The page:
Using eco-compass product evaluation

The eco-compass developed by Dow Europe is a useful tool for assessing the environmental impact of a product.
The eco-compass assessment is made by constructing a series of concentric hexagons, with each corner representing a different environmental dimension. These are (moving clockwise from the top of the diagram): a) service extension (for example making products last longer); b) revalorization (re-manufacturing, reuse and recycling possibilities); c) resource conservation (renewability of materials used); d) energy (consumed per unit of production); e) material intensity (weight of resources used per unit of production); and f) health and environment (risks to people and ecosystems).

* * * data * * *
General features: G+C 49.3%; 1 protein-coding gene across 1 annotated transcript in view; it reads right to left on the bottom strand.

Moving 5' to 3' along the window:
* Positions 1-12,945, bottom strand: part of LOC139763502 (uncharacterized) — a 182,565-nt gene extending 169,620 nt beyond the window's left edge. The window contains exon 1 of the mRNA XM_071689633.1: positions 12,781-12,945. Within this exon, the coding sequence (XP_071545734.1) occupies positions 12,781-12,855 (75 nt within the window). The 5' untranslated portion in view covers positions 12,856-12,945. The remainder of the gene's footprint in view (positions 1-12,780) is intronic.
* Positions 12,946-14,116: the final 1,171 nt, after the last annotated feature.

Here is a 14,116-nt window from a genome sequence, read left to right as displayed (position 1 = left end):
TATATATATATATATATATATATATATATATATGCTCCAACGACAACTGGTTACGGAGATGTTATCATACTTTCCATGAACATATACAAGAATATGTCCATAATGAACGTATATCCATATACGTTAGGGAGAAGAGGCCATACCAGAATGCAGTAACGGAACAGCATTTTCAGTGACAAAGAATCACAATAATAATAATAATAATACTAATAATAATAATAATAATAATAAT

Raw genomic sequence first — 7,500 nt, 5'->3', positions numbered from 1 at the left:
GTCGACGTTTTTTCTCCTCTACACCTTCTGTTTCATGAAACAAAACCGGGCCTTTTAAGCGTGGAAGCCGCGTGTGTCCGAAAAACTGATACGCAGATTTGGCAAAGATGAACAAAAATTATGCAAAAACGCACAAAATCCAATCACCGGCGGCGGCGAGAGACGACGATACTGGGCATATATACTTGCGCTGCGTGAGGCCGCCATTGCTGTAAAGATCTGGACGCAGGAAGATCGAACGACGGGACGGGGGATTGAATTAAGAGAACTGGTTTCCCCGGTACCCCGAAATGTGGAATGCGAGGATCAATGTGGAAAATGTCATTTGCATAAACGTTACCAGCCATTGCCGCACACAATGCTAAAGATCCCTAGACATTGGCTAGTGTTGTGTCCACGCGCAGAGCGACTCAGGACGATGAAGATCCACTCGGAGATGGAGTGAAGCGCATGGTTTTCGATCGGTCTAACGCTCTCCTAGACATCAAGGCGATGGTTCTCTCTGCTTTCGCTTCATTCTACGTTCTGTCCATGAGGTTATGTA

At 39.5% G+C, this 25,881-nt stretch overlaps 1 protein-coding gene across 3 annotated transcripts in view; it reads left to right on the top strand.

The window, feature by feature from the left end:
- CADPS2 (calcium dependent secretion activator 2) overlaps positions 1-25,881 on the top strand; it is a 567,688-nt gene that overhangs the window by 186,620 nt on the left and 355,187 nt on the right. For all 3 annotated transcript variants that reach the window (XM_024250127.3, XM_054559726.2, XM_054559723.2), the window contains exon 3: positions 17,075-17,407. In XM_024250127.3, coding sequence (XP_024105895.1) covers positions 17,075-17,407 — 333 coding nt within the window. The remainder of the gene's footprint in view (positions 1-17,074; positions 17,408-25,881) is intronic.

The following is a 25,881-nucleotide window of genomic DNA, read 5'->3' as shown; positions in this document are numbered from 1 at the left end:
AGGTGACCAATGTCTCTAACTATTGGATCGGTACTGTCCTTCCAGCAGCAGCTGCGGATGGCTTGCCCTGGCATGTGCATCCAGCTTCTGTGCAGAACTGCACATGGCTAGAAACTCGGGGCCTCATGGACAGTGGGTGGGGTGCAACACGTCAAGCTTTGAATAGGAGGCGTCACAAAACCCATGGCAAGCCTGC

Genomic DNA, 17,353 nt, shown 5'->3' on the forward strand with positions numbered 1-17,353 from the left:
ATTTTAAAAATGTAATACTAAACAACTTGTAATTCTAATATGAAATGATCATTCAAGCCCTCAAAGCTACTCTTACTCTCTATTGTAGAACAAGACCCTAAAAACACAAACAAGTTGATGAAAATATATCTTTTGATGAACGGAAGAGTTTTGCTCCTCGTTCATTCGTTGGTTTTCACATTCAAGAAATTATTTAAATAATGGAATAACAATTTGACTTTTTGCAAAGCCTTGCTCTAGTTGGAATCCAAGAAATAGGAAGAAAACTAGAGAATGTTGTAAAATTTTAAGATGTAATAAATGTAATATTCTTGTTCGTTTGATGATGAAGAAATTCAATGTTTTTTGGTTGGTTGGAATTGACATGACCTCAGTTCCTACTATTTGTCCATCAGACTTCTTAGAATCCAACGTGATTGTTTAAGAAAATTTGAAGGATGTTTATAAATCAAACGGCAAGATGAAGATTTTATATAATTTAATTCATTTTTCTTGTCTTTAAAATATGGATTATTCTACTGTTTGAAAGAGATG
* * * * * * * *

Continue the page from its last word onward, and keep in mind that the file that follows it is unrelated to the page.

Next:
The concentric hexagons represent scores of 0-5, starting with 0 at the centre and 5 at the perimeter. All uses of the eco-compass must start with a baseline product, which is given a score of 2 on all six dimensions. The product to be compared is then evaluated on a factor basis for each dimension - for example, if the manufacture of the baseline product uses 100 kWh of energy per unit of production, and the new product uses only 25 kWh, the new product scores a factor of four. When scores are plotted for all six dimensions, the eco-compass takes on a new shape, making it easy to compare its environmental performance with that of the baseline.

Type Classification:
F: Exceptional strategies
Related UN Sustainable Development Goals:
GOAL 4: Quality EducationGOAL 12: Responsible Consumption and ProductionGOAL 15: Life on Land